May 19, 2014 2 Comments
As the 99% become progressively aware of embedded unethical and unfair systemic values, might monetary disengagement become a key part of a trend to separate and distance ourselves from the mainstream economy – a Great Separation? By Graham Barnes.
May 14, 2014 No Comments
Interest-free banking, such as that carried out by the JAK banks in Scandinavia, has been attracting considerable attention lately. But does it really matter whether a bank charges interest or not? After all, every bank has to charge for its services or it won’t stay in business. This article by Richard Douthwaite and John Jopling from the second Feasta Review discusses the issue.
Dec 16, 2013 No Comments
Yesterday’s exit of the troika simply indicates a transfer of Ireland’s allegiance back to the international bond markets, not a restoration of sovereignty. The Irish economy’s profound vulnerability could be addressed via a commons-based financial system and energy independence.
Nov 27, 2013 2 Comments
Just when the implications of ‘over-professionalising’ banking and allowing an overpaid clique of casino-managers to screw up the real economy are becoming clear to the masses, we are being encouraged to think we can’t do without them. If this rearguard action succeeds, the opportunity for innovation – for example in the capital financing of energy projects – will be lost. By Graham Barnes.
Oct 15, 2013 No Comments
The debate surrounding the Irish budget was characterised by a false choice between ‘austerity’ or ‘growth’. In fact, neither option is viable. Instead, what is needed is a radical re-structuring of our economy to ensure that we live within ecological limits in a just manner.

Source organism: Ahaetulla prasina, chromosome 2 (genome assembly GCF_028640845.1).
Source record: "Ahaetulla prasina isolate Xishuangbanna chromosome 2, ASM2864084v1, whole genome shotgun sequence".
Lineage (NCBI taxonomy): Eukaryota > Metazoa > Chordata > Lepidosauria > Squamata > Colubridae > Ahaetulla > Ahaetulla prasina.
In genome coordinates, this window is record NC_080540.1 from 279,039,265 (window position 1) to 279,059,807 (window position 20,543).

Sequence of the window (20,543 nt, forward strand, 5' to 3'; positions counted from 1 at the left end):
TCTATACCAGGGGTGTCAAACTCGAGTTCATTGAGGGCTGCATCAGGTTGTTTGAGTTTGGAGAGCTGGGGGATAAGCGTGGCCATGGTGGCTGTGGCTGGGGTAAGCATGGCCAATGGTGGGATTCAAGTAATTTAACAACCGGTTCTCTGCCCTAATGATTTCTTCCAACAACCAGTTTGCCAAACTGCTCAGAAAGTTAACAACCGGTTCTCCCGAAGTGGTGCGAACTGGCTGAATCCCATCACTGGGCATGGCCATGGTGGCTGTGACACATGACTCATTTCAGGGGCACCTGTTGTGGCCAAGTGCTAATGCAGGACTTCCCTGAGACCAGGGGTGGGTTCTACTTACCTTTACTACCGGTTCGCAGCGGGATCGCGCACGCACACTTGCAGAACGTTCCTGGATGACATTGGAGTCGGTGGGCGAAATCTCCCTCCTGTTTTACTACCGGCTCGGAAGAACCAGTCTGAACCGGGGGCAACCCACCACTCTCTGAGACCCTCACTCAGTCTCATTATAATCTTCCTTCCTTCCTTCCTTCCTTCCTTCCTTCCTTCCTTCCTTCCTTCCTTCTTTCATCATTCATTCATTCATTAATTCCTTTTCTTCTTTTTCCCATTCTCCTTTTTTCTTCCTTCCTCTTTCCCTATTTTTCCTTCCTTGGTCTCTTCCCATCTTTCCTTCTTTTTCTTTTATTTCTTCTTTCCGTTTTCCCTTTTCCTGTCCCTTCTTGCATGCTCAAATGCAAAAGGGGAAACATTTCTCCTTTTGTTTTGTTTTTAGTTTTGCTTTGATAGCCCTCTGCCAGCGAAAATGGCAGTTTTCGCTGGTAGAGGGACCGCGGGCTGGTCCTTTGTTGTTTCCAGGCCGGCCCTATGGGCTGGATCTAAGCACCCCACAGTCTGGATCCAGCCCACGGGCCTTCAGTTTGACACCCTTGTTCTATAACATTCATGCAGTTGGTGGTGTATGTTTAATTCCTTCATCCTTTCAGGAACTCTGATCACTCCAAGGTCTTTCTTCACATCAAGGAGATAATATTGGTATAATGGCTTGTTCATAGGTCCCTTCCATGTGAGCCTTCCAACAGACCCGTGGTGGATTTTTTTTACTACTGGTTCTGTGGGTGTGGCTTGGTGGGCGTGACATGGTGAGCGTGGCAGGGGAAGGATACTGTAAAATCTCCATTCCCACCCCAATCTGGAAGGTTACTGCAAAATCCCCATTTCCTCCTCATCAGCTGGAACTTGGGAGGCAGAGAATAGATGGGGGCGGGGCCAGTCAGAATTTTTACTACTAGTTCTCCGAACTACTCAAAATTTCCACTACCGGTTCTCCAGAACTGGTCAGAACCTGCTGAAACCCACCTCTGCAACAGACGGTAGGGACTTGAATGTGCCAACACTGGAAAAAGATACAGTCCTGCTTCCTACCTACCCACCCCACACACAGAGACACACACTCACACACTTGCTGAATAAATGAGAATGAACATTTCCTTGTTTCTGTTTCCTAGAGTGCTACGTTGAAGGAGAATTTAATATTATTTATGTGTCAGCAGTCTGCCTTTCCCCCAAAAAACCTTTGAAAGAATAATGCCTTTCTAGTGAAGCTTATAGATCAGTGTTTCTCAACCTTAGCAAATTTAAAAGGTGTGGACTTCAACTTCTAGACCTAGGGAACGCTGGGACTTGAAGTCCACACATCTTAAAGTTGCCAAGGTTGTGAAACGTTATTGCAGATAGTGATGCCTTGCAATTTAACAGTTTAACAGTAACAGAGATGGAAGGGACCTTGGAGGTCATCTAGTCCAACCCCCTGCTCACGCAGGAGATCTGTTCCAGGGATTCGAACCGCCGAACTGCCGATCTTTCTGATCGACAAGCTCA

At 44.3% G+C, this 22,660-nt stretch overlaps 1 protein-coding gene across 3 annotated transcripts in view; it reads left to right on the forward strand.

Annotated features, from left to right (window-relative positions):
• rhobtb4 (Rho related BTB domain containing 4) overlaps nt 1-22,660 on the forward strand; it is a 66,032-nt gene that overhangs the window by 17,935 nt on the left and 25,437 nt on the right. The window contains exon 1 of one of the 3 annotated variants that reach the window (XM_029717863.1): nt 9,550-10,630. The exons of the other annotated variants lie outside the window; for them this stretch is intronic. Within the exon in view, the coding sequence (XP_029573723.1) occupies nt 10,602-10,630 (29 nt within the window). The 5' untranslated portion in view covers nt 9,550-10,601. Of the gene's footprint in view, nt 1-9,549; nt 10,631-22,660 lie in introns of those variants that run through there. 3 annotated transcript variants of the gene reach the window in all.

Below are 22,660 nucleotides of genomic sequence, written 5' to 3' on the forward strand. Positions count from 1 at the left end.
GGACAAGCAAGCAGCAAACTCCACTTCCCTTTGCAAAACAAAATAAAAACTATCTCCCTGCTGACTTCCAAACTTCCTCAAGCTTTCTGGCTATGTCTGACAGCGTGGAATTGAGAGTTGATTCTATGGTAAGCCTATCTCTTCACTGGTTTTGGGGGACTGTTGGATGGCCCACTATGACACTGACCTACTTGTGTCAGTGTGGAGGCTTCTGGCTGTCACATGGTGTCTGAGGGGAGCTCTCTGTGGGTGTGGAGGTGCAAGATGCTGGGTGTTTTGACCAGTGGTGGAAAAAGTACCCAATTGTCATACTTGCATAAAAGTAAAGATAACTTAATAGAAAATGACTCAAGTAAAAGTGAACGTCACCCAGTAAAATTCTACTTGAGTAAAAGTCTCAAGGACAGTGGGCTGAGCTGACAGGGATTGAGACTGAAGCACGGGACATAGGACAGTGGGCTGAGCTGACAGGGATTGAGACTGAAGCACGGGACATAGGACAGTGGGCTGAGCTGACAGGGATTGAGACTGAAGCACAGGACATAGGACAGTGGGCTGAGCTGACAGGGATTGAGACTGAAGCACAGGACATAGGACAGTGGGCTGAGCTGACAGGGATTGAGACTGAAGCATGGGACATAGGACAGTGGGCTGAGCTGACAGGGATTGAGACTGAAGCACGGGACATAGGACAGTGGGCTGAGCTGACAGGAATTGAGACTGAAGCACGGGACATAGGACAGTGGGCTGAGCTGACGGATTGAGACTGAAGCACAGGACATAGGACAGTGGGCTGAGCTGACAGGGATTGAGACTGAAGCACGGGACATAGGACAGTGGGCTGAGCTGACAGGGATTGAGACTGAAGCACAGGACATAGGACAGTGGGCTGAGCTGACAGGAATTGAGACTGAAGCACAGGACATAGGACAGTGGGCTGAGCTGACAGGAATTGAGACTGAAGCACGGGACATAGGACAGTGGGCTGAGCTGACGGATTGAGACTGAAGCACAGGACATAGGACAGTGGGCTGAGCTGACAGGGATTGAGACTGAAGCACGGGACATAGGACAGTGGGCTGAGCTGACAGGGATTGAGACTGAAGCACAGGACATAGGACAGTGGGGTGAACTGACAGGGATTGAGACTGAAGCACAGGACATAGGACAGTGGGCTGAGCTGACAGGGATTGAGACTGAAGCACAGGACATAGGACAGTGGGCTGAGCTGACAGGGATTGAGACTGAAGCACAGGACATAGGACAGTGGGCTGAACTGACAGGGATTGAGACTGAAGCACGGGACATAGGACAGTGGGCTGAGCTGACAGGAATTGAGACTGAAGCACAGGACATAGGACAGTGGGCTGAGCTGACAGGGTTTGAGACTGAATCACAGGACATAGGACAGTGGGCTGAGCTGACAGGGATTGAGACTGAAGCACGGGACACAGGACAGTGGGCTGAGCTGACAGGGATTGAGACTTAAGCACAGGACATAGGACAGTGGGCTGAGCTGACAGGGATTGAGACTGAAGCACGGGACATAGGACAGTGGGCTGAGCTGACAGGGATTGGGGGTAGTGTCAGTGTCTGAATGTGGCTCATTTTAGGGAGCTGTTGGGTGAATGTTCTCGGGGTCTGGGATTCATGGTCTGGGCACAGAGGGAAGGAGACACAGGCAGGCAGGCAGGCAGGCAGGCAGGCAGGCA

Sep 16, 2013 No Comments
Entrepreneurs are often assumed to play a heroic role in the economy, with some shades of tragedy. In a second excerpt from his new book Brian Davey argues that the heroism of entrepreneurs may be somewhat exaggerated, whereas the tragedy is probably downplayed. Co-operative approaches to doing business generally prove to be more compatible with the real world.
May 24, 2013 No Comments
Apr 17, 2013 3 Comments
Basic financial security should be a right for all members of society, yet our present social-welfare system does not adequately support this right and has many other serious flaws. Anne Ryan explains how a universal basic income would increase everybody’s capacity to cope with financial shocks and uncertainties far more effectively than the current system and how it would also improve general quality of life, while supporting many different kinds of work, with or without pay.
Feb 07, 2013 1 Comment
In this article Caroline Whyte makes a case in favour of global per-capita allocations of funds from the share in Cap and Share: a sort of worldwide cash transfer programme. She draws on recent development theory, technological innovations and research on social and economic equity to bolster her argument.
Jan 31, 2013 1 Comment
So here we have it. The austerity versus Keynsian spending debate is about as useful as arguing whether the earth is flat or sitting on the back of a pile of turtles. Neither will provide sustainable interventions to our converging crises while the debt-based money system remains the only significant game in town. By Graham Barnes.